For the last two years, a small group in my church has been praying weekly for friends and churches in Ukraine. This has been very rewarding experience, with encouragements from answered prayer and a growing depth of relationship, as we stand with them in the trauma they have experienced.
However, we have had to face an important question: how do we pray? This becomes particularly challenging when we continue to face the same situation week in week out.
It’s all too easy to be led by emotions – we want to see our friends in a happier situation, we want to see a terrible war ended, we want to see justice done. We naturally take sides with Ukraine against Russia’s aggression, and it seems simple and obvious to pray for Russia’s defeat and Ukraine’s vindication. Media coverage may lead us in a similar direction, or perhaps listening to podcasts gives us different perspectives with other points of view. But we could slip into a mindset that does not really consider God’s purposes, and we may even be motivated by fear of the wider impact of negative outcomes. Such prayer is unlikely to be sustained, serve our friends well, or generate the faith that can move mountains.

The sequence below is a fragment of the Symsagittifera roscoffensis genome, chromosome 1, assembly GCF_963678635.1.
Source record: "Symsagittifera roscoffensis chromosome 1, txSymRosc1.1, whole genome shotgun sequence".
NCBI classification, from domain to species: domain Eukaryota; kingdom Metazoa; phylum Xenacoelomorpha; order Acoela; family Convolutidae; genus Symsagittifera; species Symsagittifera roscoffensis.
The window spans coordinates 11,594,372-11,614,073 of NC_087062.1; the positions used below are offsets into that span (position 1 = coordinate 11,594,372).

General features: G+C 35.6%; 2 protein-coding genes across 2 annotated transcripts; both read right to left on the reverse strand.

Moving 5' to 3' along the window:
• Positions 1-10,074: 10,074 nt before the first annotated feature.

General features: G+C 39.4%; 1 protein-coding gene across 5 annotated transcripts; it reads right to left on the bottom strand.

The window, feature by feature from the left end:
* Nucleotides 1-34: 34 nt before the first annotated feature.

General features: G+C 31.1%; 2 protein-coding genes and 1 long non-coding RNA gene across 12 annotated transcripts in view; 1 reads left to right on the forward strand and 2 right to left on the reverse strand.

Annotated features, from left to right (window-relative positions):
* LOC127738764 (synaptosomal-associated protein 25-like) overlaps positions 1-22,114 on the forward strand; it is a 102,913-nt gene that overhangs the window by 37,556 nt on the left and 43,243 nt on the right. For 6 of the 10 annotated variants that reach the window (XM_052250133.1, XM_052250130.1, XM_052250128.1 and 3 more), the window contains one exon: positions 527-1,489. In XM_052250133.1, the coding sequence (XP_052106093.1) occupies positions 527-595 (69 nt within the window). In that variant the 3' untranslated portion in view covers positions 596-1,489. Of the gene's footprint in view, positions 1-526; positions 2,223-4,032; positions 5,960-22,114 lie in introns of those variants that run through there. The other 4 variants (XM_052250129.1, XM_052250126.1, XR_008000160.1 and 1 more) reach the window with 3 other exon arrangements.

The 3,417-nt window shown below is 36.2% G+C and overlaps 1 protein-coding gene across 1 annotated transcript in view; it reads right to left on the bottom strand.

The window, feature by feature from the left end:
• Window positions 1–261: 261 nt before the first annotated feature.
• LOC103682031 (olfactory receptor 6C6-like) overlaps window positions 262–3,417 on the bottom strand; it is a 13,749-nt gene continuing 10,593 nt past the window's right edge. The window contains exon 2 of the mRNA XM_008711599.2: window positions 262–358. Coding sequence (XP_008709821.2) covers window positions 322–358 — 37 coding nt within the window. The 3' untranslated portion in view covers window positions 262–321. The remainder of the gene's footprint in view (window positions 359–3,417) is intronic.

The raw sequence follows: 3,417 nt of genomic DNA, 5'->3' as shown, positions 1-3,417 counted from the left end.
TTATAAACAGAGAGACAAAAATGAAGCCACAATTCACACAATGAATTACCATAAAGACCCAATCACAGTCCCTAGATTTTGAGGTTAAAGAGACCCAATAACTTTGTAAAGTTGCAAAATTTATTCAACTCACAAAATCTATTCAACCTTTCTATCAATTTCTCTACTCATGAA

Reading James K. A. Smith’s book, Awaiting the King, helped me to see some foundations for how Christians can approach all political engagement, including praying about the war in Ukraine.
Biblical. We should seek to line up our prayers with God’s will and character as we see them in the Scriptures. This isn’t always easy, and we need to grapple with the whole of Scripture, not just a few favourite verses. But as we try to do this, we are rewarded by greater understanding of God’s ways and by the faith that comes from his specific promises.
Christological. In everything we want Jesus to be at the centre, with his kingdom our main desire. The issue is not just how to make things easier for our friends or help Ukraine to win, but to ask what is Jesus doing in this? How is his kingdom coming even in this darkness? How can he prove his faithfulness to our friends? How will his glory be shown?
Eschatological. Our perspective is not bounded by our present life. We have a hope that goes beyond the grave through the resurrection of Jesus, with the promise of being with him forever, enjoying his rewards for faithfulness. This affects how we pray for our friends, wanting not simply to reduce their immediate suffering but to see their greatest reward as they are faithful to Jesus in these painfully difficult times.
In a fresh series of posts, Praying for Ukraine, I want to explore how these principles might work out in the specific ways we can pray for our brothers and sisters in Ukraine.